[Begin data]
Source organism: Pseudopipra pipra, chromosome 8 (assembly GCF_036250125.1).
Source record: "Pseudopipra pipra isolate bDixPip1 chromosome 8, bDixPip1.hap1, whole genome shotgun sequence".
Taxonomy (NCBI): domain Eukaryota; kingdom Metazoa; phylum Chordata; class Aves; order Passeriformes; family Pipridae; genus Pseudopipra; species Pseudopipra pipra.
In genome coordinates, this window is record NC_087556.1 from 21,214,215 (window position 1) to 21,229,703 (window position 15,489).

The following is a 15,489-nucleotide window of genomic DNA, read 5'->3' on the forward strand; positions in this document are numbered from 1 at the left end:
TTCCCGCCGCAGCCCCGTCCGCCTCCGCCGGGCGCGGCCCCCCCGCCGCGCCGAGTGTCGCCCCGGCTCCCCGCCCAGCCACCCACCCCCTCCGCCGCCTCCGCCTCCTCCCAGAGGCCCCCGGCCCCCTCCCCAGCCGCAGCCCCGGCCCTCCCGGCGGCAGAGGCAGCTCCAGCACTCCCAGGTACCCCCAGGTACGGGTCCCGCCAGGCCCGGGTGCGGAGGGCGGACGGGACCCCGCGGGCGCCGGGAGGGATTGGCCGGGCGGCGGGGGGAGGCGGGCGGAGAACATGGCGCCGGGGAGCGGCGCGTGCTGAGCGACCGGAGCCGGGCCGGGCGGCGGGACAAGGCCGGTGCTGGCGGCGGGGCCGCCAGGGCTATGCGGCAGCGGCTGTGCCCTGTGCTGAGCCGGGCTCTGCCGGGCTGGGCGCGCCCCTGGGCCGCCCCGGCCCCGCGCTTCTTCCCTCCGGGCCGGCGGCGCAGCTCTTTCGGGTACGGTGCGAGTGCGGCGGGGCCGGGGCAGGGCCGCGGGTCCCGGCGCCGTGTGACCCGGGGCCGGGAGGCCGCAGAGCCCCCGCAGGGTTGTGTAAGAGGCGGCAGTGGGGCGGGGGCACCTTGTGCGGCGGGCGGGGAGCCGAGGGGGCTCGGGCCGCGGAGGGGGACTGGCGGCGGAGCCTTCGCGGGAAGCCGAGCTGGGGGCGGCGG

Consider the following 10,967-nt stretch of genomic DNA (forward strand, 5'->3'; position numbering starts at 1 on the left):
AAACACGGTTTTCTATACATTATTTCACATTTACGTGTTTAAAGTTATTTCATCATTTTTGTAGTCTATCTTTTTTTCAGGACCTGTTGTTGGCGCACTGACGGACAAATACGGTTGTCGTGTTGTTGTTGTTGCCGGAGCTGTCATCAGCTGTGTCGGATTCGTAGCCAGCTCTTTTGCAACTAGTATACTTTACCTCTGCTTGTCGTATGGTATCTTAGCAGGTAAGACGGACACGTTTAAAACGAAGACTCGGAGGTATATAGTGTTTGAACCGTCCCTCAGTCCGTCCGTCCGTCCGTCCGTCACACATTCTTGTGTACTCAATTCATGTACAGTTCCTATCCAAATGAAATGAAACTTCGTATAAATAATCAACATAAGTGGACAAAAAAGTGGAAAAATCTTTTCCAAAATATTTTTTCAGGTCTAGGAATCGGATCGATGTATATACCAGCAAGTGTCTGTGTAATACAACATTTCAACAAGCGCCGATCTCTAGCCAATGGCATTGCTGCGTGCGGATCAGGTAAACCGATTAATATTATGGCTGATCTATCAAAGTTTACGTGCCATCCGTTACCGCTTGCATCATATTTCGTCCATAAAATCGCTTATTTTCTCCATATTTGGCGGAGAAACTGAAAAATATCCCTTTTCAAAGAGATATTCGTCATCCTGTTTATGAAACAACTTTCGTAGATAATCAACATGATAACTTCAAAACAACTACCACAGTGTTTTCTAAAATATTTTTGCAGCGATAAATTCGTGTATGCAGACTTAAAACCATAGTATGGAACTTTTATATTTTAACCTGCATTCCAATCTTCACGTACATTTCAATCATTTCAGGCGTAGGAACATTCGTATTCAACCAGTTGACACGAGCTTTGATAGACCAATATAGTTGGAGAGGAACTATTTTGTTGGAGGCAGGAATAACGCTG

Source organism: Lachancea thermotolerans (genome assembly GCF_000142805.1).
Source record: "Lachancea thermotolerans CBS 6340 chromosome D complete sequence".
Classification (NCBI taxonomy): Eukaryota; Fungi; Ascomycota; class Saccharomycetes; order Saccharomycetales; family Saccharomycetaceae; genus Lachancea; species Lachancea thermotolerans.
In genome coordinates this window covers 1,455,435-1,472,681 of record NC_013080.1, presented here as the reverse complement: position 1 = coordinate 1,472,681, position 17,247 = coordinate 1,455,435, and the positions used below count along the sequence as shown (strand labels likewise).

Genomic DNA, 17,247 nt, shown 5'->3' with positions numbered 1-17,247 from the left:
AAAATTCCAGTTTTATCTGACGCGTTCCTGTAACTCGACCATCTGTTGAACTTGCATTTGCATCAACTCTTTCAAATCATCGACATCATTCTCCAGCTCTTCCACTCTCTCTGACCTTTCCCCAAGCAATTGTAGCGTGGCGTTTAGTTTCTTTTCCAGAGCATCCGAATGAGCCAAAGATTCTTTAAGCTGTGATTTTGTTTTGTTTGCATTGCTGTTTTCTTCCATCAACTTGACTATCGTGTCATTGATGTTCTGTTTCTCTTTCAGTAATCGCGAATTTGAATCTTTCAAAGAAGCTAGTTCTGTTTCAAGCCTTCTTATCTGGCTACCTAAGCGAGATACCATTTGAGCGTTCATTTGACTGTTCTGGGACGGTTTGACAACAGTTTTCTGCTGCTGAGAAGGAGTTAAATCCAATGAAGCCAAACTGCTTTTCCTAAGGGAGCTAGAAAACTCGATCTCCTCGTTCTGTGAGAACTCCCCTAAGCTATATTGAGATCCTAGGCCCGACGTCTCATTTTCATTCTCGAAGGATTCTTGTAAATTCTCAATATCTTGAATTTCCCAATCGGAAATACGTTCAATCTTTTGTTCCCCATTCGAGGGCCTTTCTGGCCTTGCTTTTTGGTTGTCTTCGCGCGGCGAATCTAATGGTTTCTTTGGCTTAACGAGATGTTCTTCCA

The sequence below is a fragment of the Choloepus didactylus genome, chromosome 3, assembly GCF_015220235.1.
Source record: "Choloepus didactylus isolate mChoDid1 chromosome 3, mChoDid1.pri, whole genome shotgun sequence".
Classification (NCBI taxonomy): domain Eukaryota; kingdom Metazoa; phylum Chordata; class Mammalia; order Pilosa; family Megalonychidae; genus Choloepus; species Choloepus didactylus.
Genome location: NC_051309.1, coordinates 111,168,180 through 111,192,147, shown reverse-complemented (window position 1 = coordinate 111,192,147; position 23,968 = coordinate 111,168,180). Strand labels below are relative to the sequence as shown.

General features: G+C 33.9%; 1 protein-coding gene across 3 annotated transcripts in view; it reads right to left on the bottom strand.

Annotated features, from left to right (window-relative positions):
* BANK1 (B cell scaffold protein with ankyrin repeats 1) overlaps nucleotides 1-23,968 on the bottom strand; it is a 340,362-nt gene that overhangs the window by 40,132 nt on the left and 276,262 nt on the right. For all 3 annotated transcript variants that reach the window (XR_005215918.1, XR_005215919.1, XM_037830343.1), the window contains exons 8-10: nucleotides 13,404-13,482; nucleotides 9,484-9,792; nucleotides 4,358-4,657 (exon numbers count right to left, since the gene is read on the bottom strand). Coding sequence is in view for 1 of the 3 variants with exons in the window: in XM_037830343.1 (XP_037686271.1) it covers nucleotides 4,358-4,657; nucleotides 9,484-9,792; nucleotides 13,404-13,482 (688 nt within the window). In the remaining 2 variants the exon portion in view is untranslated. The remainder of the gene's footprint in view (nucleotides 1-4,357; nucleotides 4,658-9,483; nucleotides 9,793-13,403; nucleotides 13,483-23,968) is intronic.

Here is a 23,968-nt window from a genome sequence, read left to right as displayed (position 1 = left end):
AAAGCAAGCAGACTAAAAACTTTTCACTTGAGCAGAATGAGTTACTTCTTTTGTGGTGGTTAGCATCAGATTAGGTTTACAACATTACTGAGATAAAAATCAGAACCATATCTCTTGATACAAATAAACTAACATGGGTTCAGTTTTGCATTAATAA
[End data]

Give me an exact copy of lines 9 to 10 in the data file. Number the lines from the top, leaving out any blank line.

Source organism: Lachancea thermotolerans (genome assembly GCF_000142805.1).
Source record: "Lachancea thermotolerans CBS 6340 chromosome D complete sequence".